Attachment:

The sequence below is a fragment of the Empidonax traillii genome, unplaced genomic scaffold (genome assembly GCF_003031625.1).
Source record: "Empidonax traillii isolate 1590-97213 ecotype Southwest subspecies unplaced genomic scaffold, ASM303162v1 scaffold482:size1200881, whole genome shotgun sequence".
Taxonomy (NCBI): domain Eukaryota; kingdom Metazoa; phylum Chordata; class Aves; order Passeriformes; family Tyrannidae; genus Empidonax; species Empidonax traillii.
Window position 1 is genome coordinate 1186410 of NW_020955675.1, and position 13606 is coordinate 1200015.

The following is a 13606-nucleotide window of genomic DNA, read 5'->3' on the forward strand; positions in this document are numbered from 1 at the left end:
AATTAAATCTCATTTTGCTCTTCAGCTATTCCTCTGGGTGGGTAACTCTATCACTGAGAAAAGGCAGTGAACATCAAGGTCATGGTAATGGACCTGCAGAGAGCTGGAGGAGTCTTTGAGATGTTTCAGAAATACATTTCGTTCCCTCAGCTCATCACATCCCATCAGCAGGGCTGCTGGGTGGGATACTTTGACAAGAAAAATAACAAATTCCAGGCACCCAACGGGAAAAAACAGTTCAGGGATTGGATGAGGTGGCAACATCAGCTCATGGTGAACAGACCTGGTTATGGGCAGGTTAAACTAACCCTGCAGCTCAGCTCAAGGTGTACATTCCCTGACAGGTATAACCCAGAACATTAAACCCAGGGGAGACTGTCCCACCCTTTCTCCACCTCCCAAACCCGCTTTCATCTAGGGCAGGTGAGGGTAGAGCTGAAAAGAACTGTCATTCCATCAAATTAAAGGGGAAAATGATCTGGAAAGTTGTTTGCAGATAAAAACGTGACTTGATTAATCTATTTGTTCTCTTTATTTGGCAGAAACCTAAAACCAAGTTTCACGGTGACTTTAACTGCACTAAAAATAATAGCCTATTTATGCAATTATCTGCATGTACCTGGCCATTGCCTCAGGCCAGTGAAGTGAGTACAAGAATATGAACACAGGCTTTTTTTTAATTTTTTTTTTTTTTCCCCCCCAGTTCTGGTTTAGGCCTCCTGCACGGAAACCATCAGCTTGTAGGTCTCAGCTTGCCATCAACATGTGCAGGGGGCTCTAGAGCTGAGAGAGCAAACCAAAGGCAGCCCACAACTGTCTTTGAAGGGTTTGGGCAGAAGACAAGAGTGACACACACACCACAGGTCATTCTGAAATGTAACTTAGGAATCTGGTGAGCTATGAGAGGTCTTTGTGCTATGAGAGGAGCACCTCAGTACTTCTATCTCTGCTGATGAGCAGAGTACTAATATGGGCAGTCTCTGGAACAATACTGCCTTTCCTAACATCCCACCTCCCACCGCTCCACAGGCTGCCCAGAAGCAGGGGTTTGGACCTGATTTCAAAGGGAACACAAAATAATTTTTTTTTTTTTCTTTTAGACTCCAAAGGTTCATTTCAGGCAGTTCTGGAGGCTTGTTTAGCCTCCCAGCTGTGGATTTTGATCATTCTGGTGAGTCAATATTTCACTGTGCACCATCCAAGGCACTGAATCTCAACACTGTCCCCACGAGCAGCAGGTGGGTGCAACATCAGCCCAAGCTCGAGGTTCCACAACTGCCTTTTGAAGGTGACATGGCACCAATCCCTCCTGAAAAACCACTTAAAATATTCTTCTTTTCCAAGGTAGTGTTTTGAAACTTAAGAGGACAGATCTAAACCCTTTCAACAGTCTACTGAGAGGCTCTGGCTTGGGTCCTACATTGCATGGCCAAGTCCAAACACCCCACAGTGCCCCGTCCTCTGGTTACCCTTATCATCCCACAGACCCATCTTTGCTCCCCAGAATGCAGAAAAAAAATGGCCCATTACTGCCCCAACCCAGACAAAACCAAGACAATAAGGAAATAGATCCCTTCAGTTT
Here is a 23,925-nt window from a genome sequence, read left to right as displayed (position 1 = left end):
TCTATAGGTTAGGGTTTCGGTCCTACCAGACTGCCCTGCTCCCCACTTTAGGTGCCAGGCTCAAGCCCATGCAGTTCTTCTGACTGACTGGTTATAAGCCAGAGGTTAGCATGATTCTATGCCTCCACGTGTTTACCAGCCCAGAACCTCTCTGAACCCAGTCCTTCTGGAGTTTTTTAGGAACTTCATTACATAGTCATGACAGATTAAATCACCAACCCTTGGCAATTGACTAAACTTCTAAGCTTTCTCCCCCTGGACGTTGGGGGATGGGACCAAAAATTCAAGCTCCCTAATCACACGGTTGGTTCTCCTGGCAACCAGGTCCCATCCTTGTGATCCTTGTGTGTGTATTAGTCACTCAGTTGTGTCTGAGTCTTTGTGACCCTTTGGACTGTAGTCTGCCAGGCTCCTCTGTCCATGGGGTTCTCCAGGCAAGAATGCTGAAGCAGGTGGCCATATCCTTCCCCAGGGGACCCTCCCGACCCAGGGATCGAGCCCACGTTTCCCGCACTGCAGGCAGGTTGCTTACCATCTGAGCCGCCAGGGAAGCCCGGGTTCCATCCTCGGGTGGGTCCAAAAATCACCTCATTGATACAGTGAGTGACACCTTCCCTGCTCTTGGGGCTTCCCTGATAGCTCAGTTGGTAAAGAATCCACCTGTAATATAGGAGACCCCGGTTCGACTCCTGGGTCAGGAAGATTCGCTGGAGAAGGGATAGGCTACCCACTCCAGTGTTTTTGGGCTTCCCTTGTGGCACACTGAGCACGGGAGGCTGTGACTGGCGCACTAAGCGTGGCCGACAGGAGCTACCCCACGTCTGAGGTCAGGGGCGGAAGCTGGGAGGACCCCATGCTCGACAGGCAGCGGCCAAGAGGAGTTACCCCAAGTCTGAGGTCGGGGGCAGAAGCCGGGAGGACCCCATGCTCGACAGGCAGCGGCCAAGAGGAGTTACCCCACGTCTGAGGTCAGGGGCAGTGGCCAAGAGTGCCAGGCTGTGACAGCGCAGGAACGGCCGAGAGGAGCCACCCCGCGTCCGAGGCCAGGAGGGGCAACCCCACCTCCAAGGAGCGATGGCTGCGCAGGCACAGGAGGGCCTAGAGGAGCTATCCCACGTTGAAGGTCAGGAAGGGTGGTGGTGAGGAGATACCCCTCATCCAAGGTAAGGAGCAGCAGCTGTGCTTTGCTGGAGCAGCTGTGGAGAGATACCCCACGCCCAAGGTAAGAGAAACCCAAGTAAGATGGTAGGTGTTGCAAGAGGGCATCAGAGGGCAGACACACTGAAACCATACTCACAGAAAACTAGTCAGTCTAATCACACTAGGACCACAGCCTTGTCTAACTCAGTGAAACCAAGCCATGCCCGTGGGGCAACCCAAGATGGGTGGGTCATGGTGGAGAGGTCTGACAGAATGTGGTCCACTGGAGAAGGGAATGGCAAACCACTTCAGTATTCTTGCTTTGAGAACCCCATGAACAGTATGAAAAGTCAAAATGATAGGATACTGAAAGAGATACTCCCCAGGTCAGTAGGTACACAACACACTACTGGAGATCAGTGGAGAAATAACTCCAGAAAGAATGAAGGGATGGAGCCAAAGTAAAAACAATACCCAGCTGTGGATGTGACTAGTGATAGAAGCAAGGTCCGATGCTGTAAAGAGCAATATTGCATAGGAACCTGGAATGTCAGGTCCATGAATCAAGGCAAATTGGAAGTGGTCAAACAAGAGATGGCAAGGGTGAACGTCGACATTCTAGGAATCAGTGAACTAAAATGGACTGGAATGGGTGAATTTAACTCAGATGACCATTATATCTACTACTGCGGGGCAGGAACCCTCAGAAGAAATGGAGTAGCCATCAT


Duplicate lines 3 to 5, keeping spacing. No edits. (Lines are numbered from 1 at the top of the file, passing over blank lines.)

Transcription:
Taxonomy (NCBI): domain Eukaryota; kingdom Metazoa; phylum Chordata; class Aves; order Passeriformes; family Tyrannidae; genus Empidonax; species Empidonax traillii.
Window position 1 is genome coordinate 1186410 of NW_020955675.1, and position 13606 is coordinate 1200015.

The following is a 13606-nucleotide window of genomic DNA, read 5'->3' on the forward strand; positions in this document are numbered from 1 at the left end: